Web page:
The chief task is to grasp the structure of the poem, for once this is achieved the details fall readily into place. The poet represents himself, now, as having arrived in Byzantium, i. e. having, for the moment, got loose from the ‘dying animal’ of his body and reached the ‘artifice of eternity.’ The experience of the poem is thus a blending together of his observation of the stream of sensuous life from which he is now detached, of the actual feelings of severance from the sensuous world in which others are struggling for freedom, and his observation of the images which belong in eternity. In other words, the poem is an attempt to say what it is like to be in Yeat’s symbolic Byzantium. The first stanza is a statement of the contrast between the violent and meaningless complexity of experience in the world of sense, and the permanent perfection of the ‘monuments of unaging intellect,’ such as a ‘moonlit dome.’ The images of day (‘unpurged’ because he has not permanently got rid of them), that is ordinary experience, recede as does the sound of a gong rung from a great cathedral; and the poet, in the second stanza, sees an image which belongs not to time but to eternity. (The word image is used deliberately and ambivalently. In line 1 it indicates that the experiences of this world are illusions and unreal, while in line 9 it suggests that the poet does not really see this spirit from the other-world, but imagines that he does.) He calls is ‘death-in-life’ because it has no sensuous life but belongs to the higher, abstract life; he calls it ‘life-in-death’ because he sees it only for a moment, remembering that he still belongs in the world of here and now. The third stanza describes the image in terms of the ‘forms’ which ‘Grecian goldsmiths make,’ recalling that those forms depend upon the intellect and not upon natural objects. In stanza four the quality of the abstract and perfect ‘life’ of Yeat’s Byzantium is contrasted with the life of the historical Byzantium of Roman imperial history. ‘Midnight’ is the time imagined for the appearance of Yeat’s images because the city of living beings would be still; and the meaning is that the people of historical Byzantium had no more appreciation of the otherworld which their artists were making than do we of this time. In the final stanza the poet is speaking of the plight of those spirits which are trying, with desperate but futile intensity, to escape from the ‘mire’ of ordinary life by means which are themselves sensuous. But only ‘The smithies of the Emperor’ can break the flood, the smithies in which the ‘forms’ of the ‘Grecian goldsmiths’ are forged.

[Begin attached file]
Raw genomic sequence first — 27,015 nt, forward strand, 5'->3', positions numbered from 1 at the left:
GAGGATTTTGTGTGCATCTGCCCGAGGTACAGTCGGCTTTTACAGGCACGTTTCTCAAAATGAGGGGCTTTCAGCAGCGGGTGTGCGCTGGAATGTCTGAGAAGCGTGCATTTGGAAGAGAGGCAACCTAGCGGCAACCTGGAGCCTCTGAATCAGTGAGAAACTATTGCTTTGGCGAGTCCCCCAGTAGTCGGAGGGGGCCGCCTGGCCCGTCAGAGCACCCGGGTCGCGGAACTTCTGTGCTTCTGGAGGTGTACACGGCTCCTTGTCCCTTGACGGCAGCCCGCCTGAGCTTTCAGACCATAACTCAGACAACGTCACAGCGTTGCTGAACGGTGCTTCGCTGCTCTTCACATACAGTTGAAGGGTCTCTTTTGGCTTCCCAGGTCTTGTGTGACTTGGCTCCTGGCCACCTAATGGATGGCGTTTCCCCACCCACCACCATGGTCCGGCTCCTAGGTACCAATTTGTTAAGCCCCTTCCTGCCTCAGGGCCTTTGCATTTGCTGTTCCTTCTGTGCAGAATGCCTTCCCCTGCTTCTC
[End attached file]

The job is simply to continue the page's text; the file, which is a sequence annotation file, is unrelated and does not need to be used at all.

Lines 1-4. The poet is in Byzantium in two senses: (1) the historical Byzantium of the Emperor filled with the ‘unpurged images of the day,’ and (2) the symbolic Byzantium of the intellect into which in lines 5-8 he moves as the images recede. The experience is like the dying away of the sound of a great gong.
Line 11. Hades’ bobbin. Hades is taken here in its ancient sense of the afterworld where spirits exist as ‘shades,’ not at all in the more common sense of Hell. The spirit, which is likened to a ‘bobbin bound in mummy cloth,’ is placed in Hades simply to show that it has passed beyond the world of sense.
Line 20. cocks of Hades. Just as the crowing of a rooster, according to the old myths, would drive away ghosts, so the crowing of the cocks in Hades would drive away the figures of the physical world.
Line 33. The reference here is to the myth of Arion who was forced by robbers to leap into the sea but was rescued by a dolphin. However, from Yeat’s point of view, the dolphin belongs to the world of sense, and escape from that world is therefore impossible by its agency. The experience here is of the futility of trying to escape by any means other than the pure intellect symbolized by the ‘smithies of the Emperor.’
Line 40. dolphin-torn. The sea of life, the world about us, is torn by our mistaken belief that we can escape from it by any sensory experience. gong-tormented. The sound of the gong, which receded in stanza 1 and thus allowed the poet to enter the Byzantium of the imagination, is ever present in the world of sense.
The Second Coming (1921):
The structure of the poem is strictly logical, even though the experience is prophetic. The first stanza describes the poet’s impression of the present, and the second explains the terrible inference which his vision has forced him to make. There is a terrible irony in the manner with which the poet treats the Christian myth and faith, irony amounting to denial of that myth and faith. For spiritus mundi, by which Yeats understood a great racial memory into which the human mind could pierce at moments of mystical intuition, is a thoroughly pagan conception. Yeats is imagining a world and a history where Christianity is only one of many phases or cycles, where two thousand years can be described as ‘stony sleep.’